As people began to push back on her mockery—seeing it as discriminatory as she was mocking the language’s acknowledgment that people of many genders, and not all cisgendered women, menstruate—Rowling entrenched her position even further, first citing alleged scientific reading, lesbian and gay friends, and then that she herself has trans friends and purportedly supports trans people (in spite of the aforementioned, ongoing, and lengthy allegations of her own transphobia thanks to her past actions) in a series of tweets that conflated biology and gender identity to incorrectly claim that if the former “isn’t real,” then LGBTQ people of any spectrum would not exist.
Rowling concluded the argument equivocating the use of the term “TERF” as being on par accusations of witchcraft and gendered slurs, and quoting an opinion piece from “GLBT” website, the Velvet Chronicle, which regularly runs pieces discriminating against trans people.
That Rowling has now become combative about accusations of her transphobia is perhaps less shocking, given her repeated examples in the past. But that she chose to do so in a moment of international outrage and demonstrations against systemic racism and police brutality towards black people across the world in the wake of Minneapolis police officer Derek Chauvin’s killing of George Floyd is truly baffling. The international outrage for the killing of Floyd has also pushed to recognize the recent killing of Tony McDade by Tallahassee police, amid ongoing concerns of what has been described by the American Medical Association as an epidemic of trans hate crime. Of the 26 trans and non-binary people murdered in the United States in 2019, according to the Human Rights Campaign, 19 were identified as black.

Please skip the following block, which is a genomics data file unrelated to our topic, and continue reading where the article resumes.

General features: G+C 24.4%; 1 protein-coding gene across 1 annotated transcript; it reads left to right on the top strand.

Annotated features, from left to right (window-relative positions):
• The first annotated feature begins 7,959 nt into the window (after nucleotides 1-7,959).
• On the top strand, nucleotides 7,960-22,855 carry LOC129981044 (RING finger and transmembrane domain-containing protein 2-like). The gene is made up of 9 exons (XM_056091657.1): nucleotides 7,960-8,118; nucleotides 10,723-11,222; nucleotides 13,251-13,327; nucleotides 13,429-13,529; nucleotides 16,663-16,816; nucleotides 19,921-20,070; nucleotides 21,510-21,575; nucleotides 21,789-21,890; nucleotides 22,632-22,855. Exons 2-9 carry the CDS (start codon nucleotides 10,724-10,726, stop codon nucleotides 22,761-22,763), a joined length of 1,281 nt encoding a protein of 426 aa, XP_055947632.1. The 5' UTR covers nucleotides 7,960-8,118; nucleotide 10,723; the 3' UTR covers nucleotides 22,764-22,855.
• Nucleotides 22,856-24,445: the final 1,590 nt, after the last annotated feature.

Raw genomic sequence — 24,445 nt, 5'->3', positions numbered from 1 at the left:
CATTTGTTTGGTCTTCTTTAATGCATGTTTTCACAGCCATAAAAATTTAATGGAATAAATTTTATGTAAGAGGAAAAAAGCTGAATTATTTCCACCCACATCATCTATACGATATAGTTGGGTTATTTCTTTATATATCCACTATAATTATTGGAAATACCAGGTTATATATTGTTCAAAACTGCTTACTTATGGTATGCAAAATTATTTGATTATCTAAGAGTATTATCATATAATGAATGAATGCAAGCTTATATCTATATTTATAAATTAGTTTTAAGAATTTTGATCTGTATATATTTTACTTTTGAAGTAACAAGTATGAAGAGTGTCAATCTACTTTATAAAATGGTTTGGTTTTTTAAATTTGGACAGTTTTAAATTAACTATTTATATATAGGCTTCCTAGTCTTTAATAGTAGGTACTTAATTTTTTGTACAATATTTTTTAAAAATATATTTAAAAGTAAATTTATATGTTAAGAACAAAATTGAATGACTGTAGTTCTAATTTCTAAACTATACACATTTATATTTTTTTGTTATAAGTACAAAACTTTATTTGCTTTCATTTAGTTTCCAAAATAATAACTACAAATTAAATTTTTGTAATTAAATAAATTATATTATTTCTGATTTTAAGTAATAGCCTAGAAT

The Black Lives Matter movement, which Rowling has expressed support for in wake of the recent protests in London, makes it explicit in its messaging that the lives of black trans people also matter. Rowling cannot claim to support one without the other, hiding behind her privilege and her alleged LGBTQ friends while doing so.
Rowling’s beliefs have long had Harry Potter fans questioning their own love of the series. This latest incident has raised questions not just for those fans, but now also for Warner Bros., the studio shepherding the current future of the Harry Potter franchise’s adaptations—and licensing those adaptations out for everything from merchandise to Universal Studio’s theme park. It’s a future Rowling herself is directly a part of, having written Fantastic Beasts and Where to Find Them and its sequel The Crimes of Grindelwald, co-written the upcoming third entry of the saga, and on tap to be involved in the production of at least two more.
The studio has declined to comment about the accusations of transphobia Rowling has faced in the past. It has been able to hide behind the fact that these moments were, as much as they can be in the realm of social media, in the shadows—a mis-liked tweet here, an accidental copy-paste there. Now that Rowling herself has brought these allegations directly out into the open, it can no longer have the respite of remaining silent about one of its most high-profile franchises and the creator still profiting from it.
And yet, it continues to do so. io9 has reached out to both Warner Bros. and J.K Rowling’s representatives seeking comment and clarification about the author’s statements this weekend. While representatives for Rowling declined to comment further, we’ve yet to hear back from Warner Bros.—we’ll update this piece if and when we do.
Update: 6/10 4 p.m. EST: Today, J.K. Rowling posted an essay to her official website addressing the history of transphobic allegations against her and the reasoning behind her gender beliefs. You can read her 3,670-words-long response here.